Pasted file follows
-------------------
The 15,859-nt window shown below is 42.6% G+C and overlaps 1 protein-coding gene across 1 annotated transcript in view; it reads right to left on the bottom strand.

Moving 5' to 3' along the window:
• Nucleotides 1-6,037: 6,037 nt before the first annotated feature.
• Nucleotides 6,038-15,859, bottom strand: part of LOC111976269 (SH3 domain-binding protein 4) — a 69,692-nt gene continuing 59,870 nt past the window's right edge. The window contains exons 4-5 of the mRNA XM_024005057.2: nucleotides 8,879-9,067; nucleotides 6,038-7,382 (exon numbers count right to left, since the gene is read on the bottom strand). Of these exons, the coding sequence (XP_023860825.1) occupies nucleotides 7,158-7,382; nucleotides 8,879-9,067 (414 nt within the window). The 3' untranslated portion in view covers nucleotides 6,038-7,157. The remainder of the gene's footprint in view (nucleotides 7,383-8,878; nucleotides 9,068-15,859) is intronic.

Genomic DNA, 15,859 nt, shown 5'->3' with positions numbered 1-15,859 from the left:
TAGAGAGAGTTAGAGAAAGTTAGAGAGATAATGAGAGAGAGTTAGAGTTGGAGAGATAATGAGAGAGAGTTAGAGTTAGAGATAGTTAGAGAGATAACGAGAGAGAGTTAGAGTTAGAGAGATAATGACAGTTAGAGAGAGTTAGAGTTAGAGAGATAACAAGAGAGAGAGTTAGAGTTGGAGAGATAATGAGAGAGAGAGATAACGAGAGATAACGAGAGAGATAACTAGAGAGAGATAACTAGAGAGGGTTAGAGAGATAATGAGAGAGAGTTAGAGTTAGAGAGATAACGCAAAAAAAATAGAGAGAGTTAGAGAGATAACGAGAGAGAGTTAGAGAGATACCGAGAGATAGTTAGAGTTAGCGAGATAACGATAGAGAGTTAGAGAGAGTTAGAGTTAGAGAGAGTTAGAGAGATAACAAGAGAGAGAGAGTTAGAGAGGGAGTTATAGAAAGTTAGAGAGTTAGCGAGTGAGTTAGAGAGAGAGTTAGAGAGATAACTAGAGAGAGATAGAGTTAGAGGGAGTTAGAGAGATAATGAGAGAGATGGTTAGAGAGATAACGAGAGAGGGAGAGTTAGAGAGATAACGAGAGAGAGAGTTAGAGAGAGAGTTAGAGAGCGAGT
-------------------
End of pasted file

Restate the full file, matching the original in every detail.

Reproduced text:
The 15,859-nt window shown below is 42.6% G+C and overlaps 1 protein-coding gene across 1 annotated transcript in view; it reads right to left on the bottom strand.

Moving 5' to 3' along the window:
• Nucleotides 1-6,037: 6,037 nt before the first annotated feature.
• Nucleotides 6,038-15,859, bottom strand: part of LOC111976269 (SH3 domain-binding protein 4) — a 69,692-nt gene continuing 59,870 nt past the window's right edge. The window contains exons 4-5 of the mRNA XM_024005057.2: nucleotides 8,879-9,067; nucleotides 6,038-7,382 (exon numbers count right to left, since the gene is read on the bottom strand). Of these exons, the coding sequence (XP_023860825.1) occupies nucleotides 7,158-7,382; nucleotides 8,879-9,067 (414 nt within the window). The 3' untranslated portion in view covers nucleotides 6,038-7,157. The remainder of the gene's footprint in view (nucleotides 7,383-8,878; nucleotides 9,068-15,859) is intronic.

Genomic DNA, 15,859 nt, shown 5'->3' with positions numbered 1-15,859 from the left:
TAGAGAGAGTTAGAGAAAGTTAGAGAGATAATGAGAGAGAGTTAGAGTTGGAGAGATAATGAGAGAGAGTTAGAGTTAGAGATAGTTAGAGAGATAACGAGAGAGAGTTAGAGTTAGAGAGATAATGACAGTTAGAGAGAGTTAGAGTTAGAGAGATAACAAGAGAGAGAGTTAGAGTTGGAGAGATAATGAGAGAGAGAGATAACGAGAGATAACGAGAGAGATAACTAGAGAGAGATAACTAGAGAGGGTTAGAGAGATAATGAGAGAGAGTTAGAGTTAGAGAGATAACGCAAAAAAAATAGAGAGAGTTAGAGAGATAACGAGAGAGAGTTAGAGAGATACCGAGAGATAGTTAGAGTTAGCGAGATAACGATAGAGAGTTAGAGAGAGTTAGAGTTAGAGAGAGTTAGAGAGATAACAAGAGAGAGAGAGTTAGAGAGGGAGTTATAGAAAGTTAGAGAGTTAGCGAGTGAGTTAGAGAGAGAGTTAGAGAGATAACTAGAGAGAGATAGAGTTAGAGGGAGTTAGAGAGATAATGAGAGAGATGGTTAGAGAGATAACGAGAGAGGGAGAGTTAGAGAGATAACGAGAGAGAGAGTTAGAGAGAGAGTTAGAGAGCGAGT